If you’ve picked up fruit at Costco, Trader Joe’s, Kroger or Walmart stores recently, keep reading.
Wawona Packing Co. is voluntarily recalling peaches, nectarines, plums and pluots that were packed at its Cutler, California, warehouses between June 1 and July 12, 2014. Wawona believes the products may be contaminated with Listeria monocytogenes.
Costco, Trader Joe’s, Kroger and the Walmart Corp.— which operates Walmart and Sam’s Club stores, have all posted notices about the fruit recall on their websites. So have grocery chains Ralphs and Food 4 Less. The recall is nationwide, according to the U.S. Food and Drug Administration.
Consumers should look for a sticker on their fruit that says “SWEET 2 EAT,” according to the recall warnings.
Internal testing at Wawona revealed the potential Listeria contamination, the FDA says. The facility was shut down and sanitized; subsequent tests have been negative for the food-borne illness.
“We are aware of no illnesses related to the consumption of these products,” Wawona President Brent Smittcamp said in a statement. “By taking the precautionary step of recalling product, we will minimize even the slightest risk to public health, and that is our priority.”
Trader Joe’s has urged customers not to eat any of these stone fruits— meaning fruits with large pits— and to return them to a nearby store for a full refund.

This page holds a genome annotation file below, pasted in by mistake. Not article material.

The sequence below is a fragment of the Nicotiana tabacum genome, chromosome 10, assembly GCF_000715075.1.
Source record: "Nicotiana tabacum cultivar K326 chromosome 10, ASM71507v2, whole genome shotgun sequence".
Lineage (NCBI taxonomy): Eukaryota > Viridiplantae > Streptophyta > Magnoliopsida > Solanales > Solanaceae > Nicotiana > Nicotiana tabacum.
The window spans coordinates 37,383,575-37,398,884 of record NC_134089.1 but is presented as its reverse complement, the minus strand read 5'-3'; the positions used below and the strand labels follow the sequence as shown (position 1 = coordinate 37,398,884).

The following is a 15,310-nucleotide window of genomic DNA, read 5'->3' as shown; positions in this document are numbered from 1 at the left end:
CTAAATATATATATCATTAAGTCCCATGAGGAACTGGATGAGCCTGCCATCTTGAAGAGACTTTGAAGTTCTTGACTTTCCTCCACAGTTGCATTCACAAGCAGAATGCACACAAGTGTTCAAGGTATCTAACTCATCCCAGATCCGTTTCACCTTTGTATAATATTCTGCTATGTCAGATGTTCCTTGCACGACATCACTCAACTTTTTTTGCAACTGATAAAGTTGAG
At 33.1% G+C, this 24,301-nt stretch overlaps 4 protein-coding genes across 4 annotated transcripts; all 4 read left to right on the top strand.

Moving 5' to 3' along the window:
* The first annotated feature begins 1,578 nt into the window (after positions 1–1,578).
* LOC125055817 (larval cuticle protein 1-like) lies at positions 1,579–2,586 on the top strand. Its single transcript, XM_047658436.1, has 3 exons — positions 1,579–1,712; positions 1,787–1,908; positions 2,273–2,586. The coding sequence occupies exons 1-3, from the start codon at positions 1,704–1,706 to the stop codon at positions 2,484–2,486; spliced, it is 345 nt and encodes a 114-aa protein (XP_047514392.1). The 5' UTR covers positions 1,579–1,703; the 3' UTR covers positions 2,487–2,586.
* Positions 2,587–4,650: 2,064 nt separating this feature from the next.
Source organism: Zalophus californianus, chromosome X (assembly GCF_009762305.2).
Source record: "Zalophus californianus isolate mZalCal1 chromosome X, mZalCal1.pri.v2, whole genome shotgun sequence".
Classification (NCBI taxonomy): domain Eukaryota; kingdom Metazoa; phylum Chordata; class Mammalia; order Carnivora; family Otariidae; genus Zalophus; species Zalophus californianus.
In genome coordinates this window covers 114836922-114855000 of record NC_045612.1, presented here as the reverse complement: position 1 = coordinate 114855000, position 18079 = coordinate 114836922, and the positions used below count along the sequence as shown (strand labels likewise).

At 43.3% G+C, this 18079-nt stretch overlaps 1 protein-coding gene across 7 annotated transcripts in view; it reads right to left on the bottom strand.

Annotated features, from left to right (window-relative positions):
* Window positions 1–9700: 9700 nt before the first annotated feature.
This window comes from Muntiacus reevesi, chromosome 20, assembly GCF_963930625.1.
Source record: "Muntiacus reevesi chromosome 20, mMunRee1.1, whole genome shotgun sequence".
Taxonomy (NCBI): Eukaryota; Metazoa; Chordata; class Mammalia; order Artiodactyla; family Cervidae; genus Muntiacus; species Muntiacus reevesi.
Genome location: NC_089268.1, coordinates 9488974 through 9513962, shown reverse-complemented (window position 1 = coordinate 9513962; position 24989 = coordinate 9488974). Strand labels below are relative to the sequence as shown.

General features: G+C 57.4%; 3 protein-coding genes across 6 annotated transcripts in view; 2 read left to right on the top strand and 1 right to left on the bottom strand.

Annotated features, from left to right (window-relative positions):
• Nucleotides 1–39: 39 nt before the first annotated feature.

In addition, Wegmans Food Markets, Inc. has recalled several of its baked goods that contain fruit from Wawona Packing Co. This includes cakes, pies, tarts and other pastries. For a full list, see FDA.gov.
Listeria monocytogenes is a bacterium that can cause Listeriosis. The most common symptoms of Listeriosis are gastrointestinal issues (such as diarrhea), fever and muscle aches. Pregnant women, infants, older adults and people with a weakened immune system are particularly at risk for a more serious infection, according to the Centers for Disease Control and Prevention.
The CDC estimates about 1,600 illnesses and 260 deaths are caused by Listeriosis each year in the United States. Overall, outbreaks have been on the decline since 2001, but the largest in U.S. history occurred in 2011. Cantaloupes from a farm in Colorado sickened 147 people and killed nearly three-dozen.
The farmers responsible recently were sentenced to five years’ probation, including six months of in-home detention.